It’s easy to let your eye slide right over the genealogy of Jesus — those names are unfamiliar and hard to pronounce – but if you do, you’ll miss some rare jewels! It is common in a patristic society to list only the names of the fathers in a genealogy, so when Matthew includes five women, we should take note.
The first thing we see is that these women are not the sterling mothers of the Bible. Where is Sarah or the great queens of the kingdom? Instead, it’s almost like Matthew has gone out of his way to list the “shady women in the tree.”
The first, Tamar (v. 3), tricked her father-in-law, the patriarch Judah into fathering her son (Genesis 38). The second, Rahab (v. 5), had been a prostitute (Hebrews 11:31; James 2:25). The third, Ruth (v. 5) was a woman of great virtue, but the circumstances of her proposal to Boaz were prone to suspicion (Ruth 3). The fourth woman in the tree, Bathsheba, isn’t even named directly because of the shame of her adulterous affair with David (v. 6; cf. 2 Samuel 11). She is “referred to only as ‘Uriah’s wife,’ perhaps to remind the reader of David’s adulterous and murderous behavior.”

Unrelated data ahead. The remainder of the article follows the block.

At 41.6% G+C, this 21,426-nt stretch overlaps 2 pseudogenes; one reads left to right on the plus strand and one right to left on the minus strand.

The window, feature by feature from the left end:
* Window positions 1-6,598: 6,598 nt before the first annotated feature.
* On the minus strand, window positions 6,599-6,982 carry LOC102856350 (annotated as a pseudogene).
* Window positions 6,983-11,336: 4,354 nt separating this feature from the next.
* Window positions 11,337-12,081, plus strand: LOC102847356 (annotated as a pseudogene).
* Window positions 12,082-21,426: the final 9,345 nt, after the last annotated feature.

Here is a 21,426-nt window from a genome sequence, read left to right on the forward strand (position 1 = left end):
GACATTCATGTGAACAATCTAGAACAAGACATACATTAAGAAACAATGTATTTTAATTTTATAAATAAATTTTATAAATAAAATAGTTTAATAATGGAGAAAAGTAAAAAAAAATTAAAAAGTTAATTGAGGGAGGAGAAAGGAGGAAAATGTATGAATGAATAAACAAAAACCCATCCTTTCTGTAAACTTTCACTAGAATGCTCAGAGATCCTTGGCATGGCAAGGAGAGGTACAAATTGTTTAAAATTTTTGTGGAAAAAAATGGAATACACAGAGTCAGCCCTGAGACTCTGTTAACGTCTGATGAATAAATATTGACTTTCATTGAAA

Finally, the fifth woman in the genealogy is Mary the mother of Jesus (v. 16), but what links Mary with the previous four “shady” women in tree? It must have been known that Mary was pregnant when Joseph married her and it was scandalous to become pregnant out of wedlock (Matthew 1:17, 18).
God’s love is not reserved for “perfect people.” He loves even the broken – perhaps especially the broken. David was an adulterer, murderer and many other things besides, but still he was called a “man after God’s own heart.” Tamar, Rahab, Ruth and Bathsheba were hardly perfect, but the Gospel of Matthew links them with Mary the mother of Jesus. Perhaps there’s hope for us!
 Blomberg, C. (1992). Matthew (Vol. 22, p. 55). Nashville: Broadman & Holman Publishers.